- Illegal marijuana farms in U.S. forests are causing ecological damage to the land. And now, there’s proof that the animals that make the forests their homes are also being harmed.
Illegal marijuana farms in our nation’s forests are not only threatening the safety of humans in these recreational areas, but are also causing ecological damage to the land. And now, there’s proof that the animals that make the forests their homes are also being harmed.
Rat poison used on illegal marijuana grows in remote areas of California is killing fishers, a cat-sized, weasel-like critter, according to a recent study conducted by a team of scientists from the U.S. Forest Service’s Pacific Southwest Research Station, University of California Davis, University of California Berkeley, Integral Ecology Research Center, Wildlife Conservation Society, Hoopa Tribal Forestry, and California Department of Fish and Game.
(For more, see: California’s growing marijuana business impacting agriculture)
Researchers discovered commercial rodenticide in dead fishers in Humboldt County near Redwood National Park, and in the southern Sierra Nevada on the Sierra National Forest. The fishers became ill after eating the rodenticides directly, or by consuming prey that have ingested the poisons.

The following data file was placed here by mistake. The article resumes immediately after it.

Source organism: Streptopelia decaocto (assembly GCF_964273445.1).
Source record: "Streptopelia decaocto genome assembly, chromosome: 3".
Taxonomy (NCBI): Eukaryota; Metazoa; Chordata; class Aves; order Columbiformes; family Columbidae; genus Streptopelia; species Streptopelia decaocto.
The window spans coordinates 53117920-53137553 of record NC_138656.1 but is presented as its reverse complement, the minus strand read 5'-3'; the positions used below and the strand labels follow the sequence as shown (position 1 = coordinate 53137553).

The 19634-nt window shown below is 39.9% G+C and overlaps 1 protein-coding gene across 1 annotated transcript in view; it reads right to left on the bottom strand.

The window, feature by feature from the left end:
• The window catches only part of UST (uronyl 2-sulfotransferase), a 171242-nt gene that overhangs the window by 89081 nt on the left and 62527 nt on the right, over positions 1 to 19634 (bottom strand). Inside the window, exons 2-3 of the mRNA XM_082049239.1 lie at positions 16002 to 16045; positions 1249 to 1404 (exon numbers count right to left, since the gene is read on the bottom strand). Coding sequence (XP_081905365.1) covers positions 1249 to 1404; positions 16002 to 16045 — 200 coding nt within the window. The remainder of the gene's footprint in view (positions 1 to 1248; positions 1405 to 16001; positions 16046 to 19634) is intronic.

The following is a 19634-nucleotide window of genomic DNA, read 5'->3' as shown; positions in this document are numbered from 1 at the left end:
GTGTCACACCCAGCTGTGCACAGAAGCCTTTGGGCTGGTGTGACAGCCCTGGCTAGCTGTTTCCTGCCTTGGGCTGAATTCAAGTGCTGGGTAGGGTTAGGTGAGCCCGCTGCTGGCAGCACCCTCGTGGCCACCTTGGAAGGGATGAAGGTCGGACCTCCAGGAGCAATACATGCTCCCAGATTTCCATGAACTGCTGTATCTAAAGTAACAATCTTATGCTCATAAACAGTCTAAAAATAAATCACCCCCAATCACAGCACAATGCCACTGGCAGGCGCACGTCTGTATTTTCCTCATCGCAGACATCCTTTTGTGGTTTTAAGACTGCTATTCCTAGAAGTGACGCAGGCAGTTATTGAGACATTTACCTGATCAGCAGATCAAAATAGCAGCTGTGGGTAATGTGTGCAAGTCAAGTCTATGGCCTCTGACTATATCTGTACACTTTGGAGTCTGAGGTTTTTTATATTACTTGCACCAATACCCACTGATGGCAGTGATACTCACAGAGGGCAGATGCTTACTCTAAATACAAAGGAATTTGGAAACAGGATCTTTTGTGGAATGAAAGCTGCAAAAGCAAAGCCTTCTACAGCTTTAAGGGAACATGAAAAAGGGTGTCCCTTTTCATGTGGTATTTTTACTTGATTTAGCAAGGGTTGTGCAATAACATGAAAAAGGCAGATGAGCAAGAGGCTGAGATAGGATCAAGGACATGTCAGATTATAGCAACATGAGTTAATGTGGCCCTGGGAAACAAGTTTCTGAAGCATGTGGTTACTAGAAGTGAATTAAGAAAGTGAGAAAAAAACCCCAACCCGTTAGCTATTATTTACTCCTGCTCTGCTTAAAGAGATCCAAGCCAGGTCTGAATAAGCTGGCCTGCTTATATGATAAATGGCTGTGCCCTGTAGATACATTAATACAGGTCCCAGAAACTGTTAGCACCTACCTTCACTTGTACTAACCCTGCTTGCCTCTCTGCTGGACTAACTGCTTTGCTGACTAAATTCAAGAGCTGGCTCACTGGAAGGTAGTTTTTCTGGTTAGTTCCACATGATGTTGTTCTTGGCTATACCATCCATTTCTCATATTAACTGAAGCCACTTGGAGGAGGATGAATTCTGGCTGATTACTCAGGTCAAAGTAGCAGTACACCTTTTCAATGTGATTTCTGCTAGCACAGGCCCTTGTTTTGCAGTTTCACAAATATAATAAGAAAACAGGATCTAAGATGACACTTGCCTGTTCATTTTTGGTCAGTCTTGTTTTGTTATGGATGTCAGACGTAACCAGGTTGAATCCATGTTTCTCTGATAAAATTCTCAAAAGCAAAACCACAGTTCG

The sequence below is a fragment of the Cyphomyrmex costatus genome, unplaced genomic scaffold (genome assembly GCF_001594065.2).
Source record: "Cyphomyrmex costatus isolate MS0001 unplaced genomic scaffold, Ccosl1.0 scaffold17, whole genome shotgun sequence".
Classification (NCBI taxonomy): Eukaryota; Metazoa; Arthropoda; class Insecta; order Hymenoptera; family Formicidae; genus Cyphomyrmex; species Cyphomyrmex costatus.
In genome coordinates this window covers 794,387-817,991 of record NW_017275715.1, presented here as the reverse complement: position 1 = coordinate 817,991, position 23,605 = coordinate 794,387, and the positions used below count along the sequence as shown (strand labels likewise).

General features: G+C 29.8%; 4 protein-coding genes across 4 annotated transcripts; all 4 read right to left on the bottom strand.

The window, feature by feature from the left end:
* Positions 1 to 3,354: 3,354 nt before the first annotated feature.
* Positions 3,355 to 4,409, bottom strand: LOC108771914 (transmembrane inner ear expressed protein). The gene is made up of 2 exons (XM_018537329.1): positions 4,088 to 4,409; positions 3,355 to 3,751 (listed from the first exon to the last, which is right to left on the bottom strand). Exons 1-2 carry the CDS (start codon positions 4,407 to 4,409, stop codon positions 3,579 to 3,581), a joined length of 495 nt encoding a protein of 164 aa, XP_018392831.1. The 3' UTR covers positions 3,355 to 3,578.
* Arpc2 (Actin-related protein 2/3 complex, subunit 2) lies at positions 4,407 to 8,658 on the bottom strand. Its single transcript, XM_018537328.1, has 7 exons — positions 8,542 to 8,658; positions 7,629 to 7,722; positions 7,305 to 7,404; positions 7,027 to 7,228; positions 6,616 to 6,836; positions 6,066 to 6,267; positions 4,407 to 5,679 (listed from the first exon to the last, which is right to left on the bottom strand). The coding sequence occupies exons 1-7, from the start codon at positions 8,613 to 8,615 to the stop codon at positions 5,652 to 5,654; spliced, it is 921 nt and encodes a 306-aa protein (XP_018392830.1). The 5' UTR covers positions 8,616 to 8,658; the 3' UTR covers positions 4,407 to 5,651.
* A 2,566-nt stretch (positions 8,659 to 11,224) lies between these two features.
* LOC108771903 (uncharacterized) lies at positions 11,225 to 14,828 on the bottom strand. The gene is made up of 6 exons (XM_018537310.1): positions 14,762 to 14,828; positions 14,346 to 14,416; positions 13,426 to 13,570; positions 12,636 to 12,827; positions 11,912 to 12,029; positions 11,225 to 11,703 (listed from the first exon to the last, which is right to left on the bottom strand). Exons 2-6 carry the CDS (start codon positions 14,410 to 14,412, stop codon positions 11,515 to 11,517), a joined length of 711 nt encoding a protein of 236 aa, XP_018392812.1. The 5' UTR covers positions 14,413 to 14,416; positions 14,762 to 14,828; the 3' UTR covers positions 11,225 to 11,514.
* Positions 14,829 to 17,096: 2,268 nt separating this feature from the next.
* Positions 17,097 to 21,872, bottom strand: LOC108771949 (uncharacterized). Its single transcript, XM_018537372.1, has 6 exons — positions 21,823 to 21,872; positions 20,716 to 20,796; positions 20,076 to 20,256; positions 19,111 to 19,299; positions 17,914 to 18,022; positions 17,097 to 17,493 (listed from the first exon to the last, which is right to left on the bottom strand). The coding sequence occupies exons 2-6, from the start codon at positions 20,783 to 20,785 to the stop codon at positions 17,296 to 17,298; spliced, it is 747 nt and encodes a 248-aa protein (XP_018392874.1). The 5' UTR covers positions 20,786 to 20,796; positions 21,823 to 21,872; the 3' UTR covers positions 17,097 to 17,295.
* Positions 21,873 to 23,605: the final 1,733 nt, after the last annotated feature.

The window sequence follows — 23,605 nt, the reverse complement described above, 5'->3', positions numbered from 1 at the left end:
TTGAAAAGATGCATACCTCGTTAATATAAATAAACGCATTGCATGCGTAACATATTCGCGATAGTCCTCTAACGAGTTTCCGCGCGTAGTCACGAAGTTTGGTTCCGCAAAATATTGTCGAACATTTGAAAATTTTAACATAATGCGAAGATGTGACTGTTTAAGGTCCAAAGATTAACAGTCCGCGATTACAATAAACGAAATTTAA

“The ecological consequences of this are frightening, but not well understood,” says co-author Craig Thompson, a Pacific Southwest Research Station research wildlife ecologist. “These poisons are entering the system not only through prey species, but also through the contamination of the soil and water.”
The researchers deduce that illegal marijuana farms are a likely source, because the fishers in this study were radio-tracked and many were not observed venturing into rural, urban or agricultural areas where rat poison is often found. Illegal marijuana cultivation on public lands is widespread, and some growers apply the poisons to deter a wide range of animals and insects from encroaching on their crops.
“Fishers face plenty of threats to their survival, including predators, disease, and vehicular collisions,” says co-author Kathryn Purcell, a Pacific Southwest Research Station research wildlife biologist. “Adding this new risk factor could mean the difference from a population that is stable or increasing, to a decreasing population. The fact that the problem is so widespread is particularly surprising.”
This new threat could have potential impact on other species already facing declining populations, including wolverines, martens, great gray and spotted owls, and Sierra Nevada red foxes, which may also be exposed to the poison, say the scientists.